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Drone Use In Community Associations

Whether we like it or not, drones are a reality today. Just like all exciting new technology – whether iPhones or robots – many worry foremost that their privacy is at risk. As drones become more commonplace, will we be vulnerable to unwanted surveillance or stalking? Will neighbors, strangers, the government or big companies use drones to monitor and market to us? The Federal Aviation Administration (“FAA”) estimates that commercial use of drones will increase from 600,000 (in recent years) to 2.7 million by the year 2020 and that hobbyists’ sales will grow from 1.9 million to 4.3 million by 2020.

In a community, it’s not hard to imagine neighbors using drones to spy on us by trespassing over property boundaries, or possibly even using drones to hack into personal computers. Drones might even photograph or surveil people at the pool or other amenity areas, or just be a nuisance buzzing around homes regularly. These and other situations highlight how drones can negatively affect a community.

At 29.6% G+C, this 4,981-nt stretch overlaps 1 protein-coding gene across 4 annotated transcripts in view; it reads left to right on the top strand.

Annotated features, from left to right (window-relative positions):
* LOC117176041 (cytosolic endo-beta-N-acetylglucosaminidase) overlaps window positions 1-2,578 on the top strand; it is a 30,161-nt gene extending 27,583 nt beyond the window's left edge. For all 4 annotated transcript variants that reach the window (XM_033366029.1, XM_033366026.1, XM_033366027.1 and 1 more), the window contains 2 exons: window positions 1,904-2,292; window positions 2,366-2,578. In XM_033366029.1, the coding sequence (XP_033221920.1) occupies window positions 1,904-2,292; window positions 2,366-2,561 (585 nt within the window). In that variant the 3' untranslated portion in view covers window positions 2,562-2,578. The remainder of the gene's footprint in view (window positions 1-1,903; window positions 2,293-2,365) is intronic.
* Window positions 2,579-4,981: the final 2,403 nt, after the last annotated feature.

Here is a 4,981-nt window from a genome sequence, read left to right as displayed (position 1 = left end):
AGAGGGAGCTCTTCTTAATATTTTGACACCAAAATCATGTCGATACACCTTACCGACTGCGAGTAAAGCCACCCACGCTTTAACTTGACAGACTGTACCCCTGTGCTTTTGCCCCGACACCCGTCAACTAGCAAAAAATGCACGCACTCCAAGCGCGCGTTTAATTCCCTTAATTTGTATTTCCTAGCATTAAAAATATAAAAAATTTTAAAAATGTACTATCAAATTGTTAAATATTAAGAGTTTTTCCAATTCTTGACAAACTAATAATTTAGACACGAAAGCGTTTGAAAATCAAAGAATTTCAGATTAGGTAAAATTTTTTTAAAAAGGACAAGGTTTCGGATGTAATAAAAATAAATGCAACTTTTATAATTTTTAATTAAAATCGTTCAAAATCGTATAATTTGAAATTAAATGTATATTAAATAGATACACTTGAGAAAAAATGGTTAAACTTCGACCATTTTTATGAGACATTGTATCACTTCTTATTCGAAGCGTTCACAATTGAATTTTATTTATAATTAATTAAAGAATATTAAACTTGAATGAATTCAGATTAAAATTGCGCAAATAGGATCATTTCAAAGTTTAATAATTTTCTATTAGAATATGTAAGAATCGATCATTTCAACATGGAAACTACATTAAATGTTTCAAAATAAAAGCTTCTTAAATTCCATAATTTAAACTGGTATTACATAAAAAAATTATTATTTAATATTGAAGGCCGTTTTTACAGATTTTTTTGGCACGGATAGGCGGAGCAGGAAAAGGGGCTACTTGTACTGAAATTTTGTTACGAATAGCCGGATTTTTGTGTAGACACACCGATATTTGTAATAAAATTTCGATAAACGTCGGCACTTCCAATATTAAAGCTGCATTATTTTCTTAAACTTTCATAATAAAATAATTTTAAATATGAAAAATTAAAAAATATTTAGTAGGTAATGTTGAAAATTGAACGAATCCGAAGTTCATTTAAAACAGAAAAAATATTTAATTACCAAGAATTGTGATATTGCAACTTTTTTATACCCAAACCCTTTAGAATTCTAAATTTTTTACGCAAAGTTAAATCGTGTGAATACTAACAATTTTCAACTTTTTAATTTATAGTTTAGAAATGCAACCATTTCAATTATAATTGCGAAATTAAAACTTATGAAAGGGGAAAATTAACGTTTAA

However, drones also can be a valuable tool for associations. They may help with inspections of hard-to-see places, like
gutters, roofs or backyard areas. They also could be used for maintenance or fire inspections of hard to reach areas,
such as being equipped with sensors for inspections around midrise or high rise windows and doors to help investigate water infiltration issues. Drones also might help to create marketing materials by taking community photos to use in
social media or for local real estate brochures. Amazon even recently reported that it plans, in the near future, to deliver packages directly to a person’s door by drone. But, how do associations balance the positive uses for drones against the very real privacy concerns of community residents?